Is it Safe to Bring Your Kids to Church? Here’s How You Can Tell.

The media thinks that child molestation in the church is a new problem – it isn’t.  This horrible crime has been going on for a very long time in churches, schools, and any other place where adults work with kids.  But the good news is that in our day and age you can find churches where your children will be safe from predators.

Here are the questions you should ask when visiting a church:

How many volunteers will be with my kids?

Any respectable church has at least two adults with any child (or group of children) at any time.  At my church, it’s simply not possible for a kid to be alone with an adult worker.  And if there are not enough workers on any given day to ensure this then the children’s minister simply cancels that class and the kids just sit in the sanctuary with their parents (which is how we did it all the time when I was a kid).  The same goes for camps and outings – many adults are with the children at all times and these adults are people who are known by the church rather than random volunteers who showed up that day.  Of course, anyone could be a child predator – which brings us to…

Do you perform criminal background checks on your volunteers?

If a church isn’t doing this you should go somewhere else.  Of course, there are some small churches who simply lack the budget for this sort of thing, but there really shouldn’t be any excuse for it.  A church should be willing to sell its own pews if necessary to find out about its workers.  Also, make sure this is going on with EVERY worker.  I’m friends with the children’s minister at my church, and when I told him I was willing to help out (we were running low on volunteers) he did a background check on me and made clear to me all of the rules and guidelines – even though he knew I already knew them.  He treated me the same way he would treat a stranger who just walked into the church.  This is how every church should do things – no one can be trusted.

Who is allowed access to the children?

At a well run church, anyone in the children’s area who is not a volunteer worker or a parent of one of the kids is treated like a hostile intruder.  It doesn’t matter if it’s the music minister headed for the water fountain to wet his whistle – it’s unacceptable for anyone to be there unless they are part of the children’s ministry that day.  And no one can accompany young people on a retreat of any kind unless they are a volunteer who was invited.  Sometimes adults like to visit the nursery or the children’s room just to see the kids, but that cannot be allowed.

Who is allowed to pick up my child?

No brainer.  No one should be allowed to pick up your kid except you (unless you give expressed permission).  Ever.  Only an incredibly stupid church would just give kids away to anyone.  Still, it’s a good question to ask.

Can I look at the children’s area?

A church should have no problem showing you where the children will be.  Are there a lot of exits?  Is it difficult for someone to sneak in?  Take a look.  Some of these areas are designed with windows on the doors so the children’s minister can patrol the halls and keep an eye on every kid.  Others don’t have doors at all.  It’s pretty easy to setup child friendly environments and a church should be trying to do this.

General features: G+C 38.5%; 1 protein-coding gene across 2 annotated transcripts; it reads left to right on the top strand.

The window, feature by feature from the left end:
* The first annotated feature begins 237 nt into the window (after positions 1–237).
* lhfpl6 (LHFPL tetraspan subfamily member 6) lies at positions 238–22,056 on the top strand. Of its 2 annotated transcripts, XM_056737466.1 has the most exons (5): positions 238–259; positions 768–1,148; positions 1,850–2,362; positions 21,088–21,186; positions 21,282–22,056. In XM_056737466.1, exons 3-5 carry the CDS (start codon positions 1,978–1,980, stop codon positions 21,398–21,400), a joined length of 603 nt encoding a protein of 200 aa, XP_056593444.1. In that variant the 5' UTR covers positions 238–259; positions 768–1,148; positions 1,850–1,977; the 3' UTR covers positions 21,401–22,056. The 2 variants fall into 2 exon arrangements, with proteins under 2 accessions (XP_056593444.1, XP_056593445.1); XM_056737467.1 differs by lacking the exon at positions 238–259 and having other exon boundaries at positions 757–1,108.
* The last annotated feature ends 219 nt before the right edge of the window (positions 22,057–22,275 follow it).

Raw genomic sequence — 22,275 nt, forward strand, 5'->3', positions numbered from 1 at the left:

Can I help out with the children’s ministry?

The best way to see how the kids are being treated is to be a part of the regular rotation of workers.  You can see for yourself if there are any security leaks and you’ll know what’s going on with your kids (and you’ll be able to check on them more easily).  If you are part of a healthy children’s ministry for your kids then you really won’t have much to worry about.

As you can see, if a church is doing things right then it is pretty difficult for a child predator to get away with anything.  It’s certainly more safe then a public school or a private music lesson where teachers and principles are often alone with students.

Churches that find child molestation going under their roofs are never doing these things correctly.  When I hear about a minister abusing a child I wonder, “How on earth that minister manage to be alone with a kid?” That really shouldn’t be possible when good organization is in place, and what kind of church (or parent) allows that sort of thing?  There’s no excuse for this problem being so widespread – the simple truth is that some churches just aren’t doing their job.

The good news?  Most churches are doing their job, and it’s easy to find a church with a responsible children’s ministry if you do a little homework.

UPDATE: I realize that I left something out – referrals.  In order to serve in any children’s ministry a referral should be required (actually, two) from people who can recommend you as a person of good and trustworthy character who can be given the responsibility of handling children.  That’s very important, and I appreciate my friends in the comments who reminded me of this glaring omission. 

(More articles at www.ThinkingThroughChristianity.com)
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